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Open Access Highly Accessed Research article

Does clinical examination aid in the diagnosis of urinary tract infections in women? A systematic review and meta-analysis

David Medina-Bombardó13* and Antoni Jover-Palmer2

Author Affiliations

1 Manacor Health Center. Majorca Primary Care Department. Balearic Institute of Health Manacor, Simó Tort s/n, 07500 Manacor, Balearic Islands, Spain

2 Arquitecte Bennasar Health Center, Majorca Primary Care Department. Balearic Institute of Health, Avda Gaspar Bennàzar 9, 07004 Palma, Balearic Islands, Spain

3 Unit of Reseach, Majorca Primary Care Department. Balearic Institute of Health, Reina Esclaramunda 9, 07003 Palma, Balearic Islands, Spain

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BMC Family Practice 2011, 12:111  doi:10.1186/1471-2296-12-111

Published: 10 October 2011



Clinicians should be aware of the diagnostic values of various symptoms, signs and antecedents. This information is particularly important in primary care settings, where sophisticated diagnostic approaches are not always feasible. The aim of the study is to determine the probability that various symptoms, signs, antecedents and tests predict urinary tract infection (UTI) in women.


We conducted a systematic search of the MEDLINE and EMBASE databases to identify articles published in all languages through until December 2008. We particularly focused on studies that examined the diagnostic accuracy of at least one symptom, sign or patient antecedent related to the urinary tract. We included studies where urine culture, a gold standard, was preformed by primary care providers on female subjects aged at least 14 years. A meta-analysis of the likelihood ratio was performed to assess variables related to the urinary tract symptoms.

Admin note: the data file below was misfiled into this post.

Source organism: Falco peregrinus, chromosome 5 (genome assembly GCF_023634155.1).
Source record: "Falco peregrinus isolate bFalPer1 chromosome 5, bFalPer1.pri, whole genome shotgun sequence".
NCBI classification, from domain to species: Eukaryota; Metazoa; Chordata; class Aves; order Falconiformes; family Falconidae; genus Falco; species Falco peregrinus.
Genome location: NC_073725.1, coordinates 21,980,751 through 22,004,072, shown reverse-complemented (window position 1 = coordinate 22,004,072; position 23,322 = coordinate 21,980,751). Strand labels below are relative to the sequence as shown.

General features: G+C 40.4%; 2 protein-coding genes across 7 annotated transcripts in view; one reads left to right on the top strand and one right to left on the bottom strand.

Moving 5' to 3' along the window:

Of the 1, 212 articles identified, 11 met the selection criteria. Dysuria, urgency, nocturia, sexual activity and urgency with dysuria were weak predictors of urinary tract infection, whereas increases in vaginal discharge and suprapubic pain were weak predictors of the absence of infection. Nitrites or leukocytes in the dipstick test are the only findings that clearly favored a diagnosis of UTI.


Clinical findings do not aid in the diagnosis of UTI among women who present with urinary symptoms. Vaginal discharge is a weak indicator of the absence of infection. The urine dipstick test was the most reliable tool for detecting UTI.